Then, the shingles are installed in overlapping rows all over the roof.
Before and during the interwar period, only the nobility, those with historic and social status were privileged to own these gates. The gates were consided to have a cultural role.
Traditional wooden gates are often found at the entrance to towns and other public domains.
The original gates are structured with three pillars used as support for two entrances and a horizontal upper pillar with shingle roofing cover. The gate has a narrow entrance and a wide gate for large vehicles, farm equipment, loads of hay, horses and oxen.
The details in the design are grand, featuring geometric, zoomorphic, antropomorphic motifs, of which the most commonly found is the rope.
Using wood from local oak trees, craftsman has skillfully carved a wide range of traditional wooden gates, house entrances, columns and verandas. His family have been carrying on this tradition, something many people forget today.
A gate measures about 10 ft tall and the depth of a rope carving is about 2’’. The wood is cut in winter, when it is the driest, then peeled and dried. It is cut at the sawmill.
Wood rotation (turning) is a woodworking method, where the product rotates on a lathe called a turntable and the wood is partially removed with the help of chisels. It is a quick, accurate and precise shaping technique that cannot be achieved with other classical woodworking techniques. Weaving tools, kitchen utensils, furniture components and toys were once produced using this technique. Juraj Leporis from the town Prievidza was legendary among the producers working with this technique.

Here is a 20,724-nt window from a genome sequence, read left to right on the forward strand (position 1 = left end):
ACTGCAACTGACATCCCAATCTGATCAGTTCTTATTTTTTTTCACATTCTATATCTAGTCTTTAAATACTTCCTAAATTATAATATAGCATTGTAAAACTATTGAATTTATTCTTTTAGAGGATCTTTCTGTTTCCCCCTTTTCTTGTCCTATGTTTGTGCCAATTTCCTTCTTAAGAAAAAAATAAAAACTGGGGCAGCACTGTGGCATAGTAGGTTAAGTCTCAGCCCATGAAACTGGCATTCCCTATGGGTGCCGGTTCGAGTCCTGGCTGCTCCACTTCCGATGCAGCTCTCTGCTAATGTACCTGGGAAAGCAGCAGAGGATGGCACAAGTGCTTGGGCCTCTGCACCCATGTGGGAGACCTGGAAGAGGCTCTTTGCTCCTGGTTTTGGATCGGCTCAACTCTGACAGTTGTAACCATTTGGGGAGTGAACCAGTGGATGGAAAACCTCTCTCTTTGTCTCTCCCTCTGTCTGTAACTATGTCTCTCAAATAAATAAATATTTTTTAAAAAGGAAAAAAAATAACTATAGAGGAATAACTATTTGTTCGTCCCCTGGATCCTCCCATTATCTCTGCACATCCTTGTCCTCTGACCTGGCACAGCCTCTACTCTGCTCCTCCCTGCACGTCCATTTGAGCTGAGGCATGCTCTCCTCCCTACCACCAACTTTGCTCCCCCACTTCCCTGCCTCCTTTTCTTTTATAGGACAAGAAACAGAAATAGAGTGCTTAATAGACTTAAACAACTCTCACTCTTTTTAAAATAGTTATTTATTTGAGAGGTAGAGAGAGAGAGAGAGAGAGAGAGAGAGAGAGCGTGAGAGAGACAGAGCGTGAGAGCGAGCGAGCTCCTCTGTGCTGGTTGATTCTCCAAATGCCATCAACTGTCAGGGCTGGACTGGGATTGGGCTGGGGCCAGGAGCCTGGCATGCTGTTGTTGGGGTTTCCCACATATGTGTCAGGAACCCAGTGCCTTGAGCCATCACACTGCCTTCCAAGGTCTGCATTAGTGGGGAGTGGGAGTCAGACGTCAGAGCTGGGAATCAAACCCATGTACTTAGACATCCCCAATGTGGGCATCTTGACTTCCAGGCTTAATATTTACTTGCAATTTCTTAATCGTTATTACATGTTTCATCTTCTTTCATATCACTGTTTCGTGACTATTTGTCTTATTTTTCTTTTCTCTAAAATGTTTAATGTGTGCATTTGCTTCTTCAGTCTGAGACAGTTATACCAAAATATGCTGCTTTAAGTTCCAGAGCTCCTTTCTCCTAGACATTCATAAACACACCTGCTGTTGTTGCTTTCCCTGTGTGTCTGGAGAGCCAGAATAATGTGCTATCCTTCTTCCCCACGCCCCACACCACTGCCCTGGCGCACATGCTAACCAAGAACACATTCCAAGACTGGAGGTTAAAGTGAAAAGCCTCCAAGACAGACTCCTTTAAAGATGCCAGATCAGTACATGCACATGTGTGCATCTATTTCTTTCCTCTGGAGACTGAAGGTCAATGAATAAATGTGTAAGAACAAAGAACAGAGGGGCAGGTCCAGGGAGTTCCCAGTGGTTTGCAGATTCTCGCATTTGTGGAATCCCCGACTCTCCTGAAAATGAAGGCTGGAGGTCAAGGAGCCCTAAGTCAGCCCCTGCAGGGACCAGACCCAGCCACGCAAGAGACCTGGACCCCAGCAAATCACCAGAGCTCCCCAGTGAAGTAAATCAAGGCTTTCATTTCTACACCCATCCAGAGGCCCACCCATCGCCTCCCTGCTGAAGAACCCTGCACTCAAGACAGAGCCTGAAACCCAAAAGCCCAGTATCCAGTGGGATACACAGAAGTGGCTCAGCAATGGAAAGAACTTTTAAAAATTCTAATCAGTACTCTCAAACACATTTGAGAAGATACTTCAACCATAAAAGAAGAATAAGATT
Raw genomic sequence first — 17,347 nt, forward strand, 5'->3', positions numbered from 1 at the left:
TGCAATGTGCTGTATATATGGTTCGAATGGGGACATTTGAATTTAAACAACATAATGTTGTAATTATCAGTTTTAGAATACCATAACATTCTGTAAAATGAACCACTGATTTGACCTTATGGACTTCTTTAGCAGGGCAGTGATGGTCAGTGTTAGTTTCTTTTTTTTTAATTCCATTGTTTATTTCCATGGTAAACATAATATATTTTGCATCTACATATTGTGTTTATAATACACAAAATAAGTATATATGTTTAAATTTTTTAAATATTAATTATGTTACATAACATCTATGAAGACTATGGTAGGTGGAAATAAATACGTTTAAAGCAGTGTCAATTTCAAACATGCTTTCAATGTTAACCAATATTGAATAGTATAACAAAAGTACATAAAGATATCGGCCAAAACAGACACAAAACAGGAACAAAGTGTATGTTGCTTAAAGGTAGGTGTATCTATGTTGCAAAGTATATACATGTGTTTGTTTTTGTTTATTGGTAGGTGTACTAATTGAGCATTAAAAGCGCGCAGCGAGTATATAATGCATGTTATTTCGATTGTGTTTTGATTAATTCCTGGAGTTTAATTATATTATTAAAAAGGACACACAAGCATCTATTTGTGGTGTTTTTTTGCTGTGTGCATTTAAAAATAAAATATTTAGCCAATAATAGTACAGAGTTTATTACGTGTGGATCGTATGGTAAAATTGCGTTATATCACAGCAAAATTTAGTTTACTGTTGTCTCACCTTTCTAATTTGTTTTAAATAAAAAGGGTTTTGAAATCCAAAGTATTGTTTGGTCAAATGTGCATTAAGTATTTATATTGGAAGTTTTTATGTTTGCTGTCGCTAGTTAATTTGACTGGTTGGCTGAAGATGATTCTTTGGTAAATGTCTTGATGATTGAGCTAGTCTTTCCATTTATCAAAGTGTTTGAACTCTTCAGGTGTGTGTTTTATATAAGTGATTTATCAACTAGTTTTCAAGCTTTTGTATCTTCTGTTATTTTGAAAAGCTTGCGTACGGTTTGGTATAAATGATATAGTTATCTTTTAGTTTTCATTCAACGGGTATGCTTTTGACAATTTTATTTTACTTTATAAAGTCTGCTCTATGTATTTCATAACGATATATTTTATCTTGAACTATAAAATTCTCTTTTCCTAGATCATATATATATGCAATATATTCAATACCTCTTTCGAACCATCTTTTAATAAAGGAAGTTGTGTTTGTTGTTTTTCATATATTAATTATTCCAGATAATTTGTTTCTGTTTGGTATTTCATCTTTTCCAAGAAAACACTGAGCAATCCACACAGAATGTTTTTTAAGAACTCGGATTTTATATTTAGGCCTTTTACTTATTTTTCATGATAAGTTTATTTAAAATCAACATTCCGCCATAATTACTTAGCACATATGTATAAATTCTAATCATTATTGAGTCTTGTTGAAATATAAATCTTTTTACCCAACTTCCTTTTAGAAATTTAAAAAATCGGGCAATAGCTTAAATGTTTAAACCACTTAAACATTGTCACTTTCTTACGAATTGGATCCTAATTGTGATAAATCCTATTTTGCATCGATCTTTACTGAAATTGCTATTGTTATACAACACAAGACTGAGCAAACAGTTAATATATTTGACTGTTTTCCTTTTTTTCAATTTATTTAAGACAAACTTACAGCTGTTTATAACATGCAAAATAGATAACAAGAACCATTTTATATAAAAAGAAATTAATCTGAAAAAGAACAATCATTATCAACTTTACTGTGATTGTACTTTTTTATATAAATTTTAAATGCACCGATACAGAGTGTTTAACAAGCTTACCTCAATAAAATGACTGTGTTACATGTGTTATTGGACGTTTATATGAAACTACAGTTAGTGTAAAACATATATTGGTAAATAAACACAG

In the video preview is the profile of Eduard Hupka, awarded by the title Master of folk-art production for preserving and developing the metal discharge into wood by wood rotation technique. He produces bowls and candlesticks decorated with brass plating. This master usually chooses, prepares and dries the material himself. He works with dried hardwood, preferring plum, but he also uses walnut, cherry and ash wood. The entire process, from log processing to the finished product takes from four to five years due to long wood maturation.
Woodcarving is a traditional craft where wood is harvested and formed into the desired shape. As the material is used lime-tree, oak, plum, cherry, walnut or pear wood. The basic tools are the knives, chisels, drills and the jack-planes. Motor chainsaws are also used in making of large objects. As a technique, a line cut, rough cut, plastic cut, or inverted cut is used. The surface treatment is done by patination, dyeing, waxing or painting. There are currently around 500 folk woodcarvers in Slovakia. They are dedicated to the creation of sculptures, reliefs, as well as various wooden tools. In their work prevail folk, natural and religious motives. Special attention is given to the mechanical carved bethlehems, the largest of which are located in the municipalities of Rajecka Lesna, Terchova and Horni Lidec. The Czech-Slovak betlehem from the Horni Lidec village has more than 100 carved buildings and 220 figures, out of them 75 also move.In the video preview the master of folk-art production Milan Stieranka produces a decorated wooden mug. The mug consists of a decorative handle and a mug with a bottom. First, he makes a graphic master of the handle, which he then transfers to the wood. The gross trimming is followed by the cutting of the details. The groove is cut out in the mug, after the mug has been soaked in the hot water, it spreads and the bottom is inserted. Finally, the mug is joined with the handle and it is finished.
The origins of the Zakopane Style go back to the late 19th century, when the Arts and Crafts Movement was in full bloom. It was created by Stanislaw Witkiewicz, who settled in Zakopane in 1890 for health reasons.
The first Woodcarving School had functioned in this town since 1876, in which professional craftsmen were trained.
The first attempts to use Podhale ornament in artistic crafts involved carving ornament on wooden furniture – chairs, beds, and a screen. In Zakopane the regional architecture movement and its cousin, regional applied art, remains vital to this day. The movie shows the process of creating Zakopane style coffers.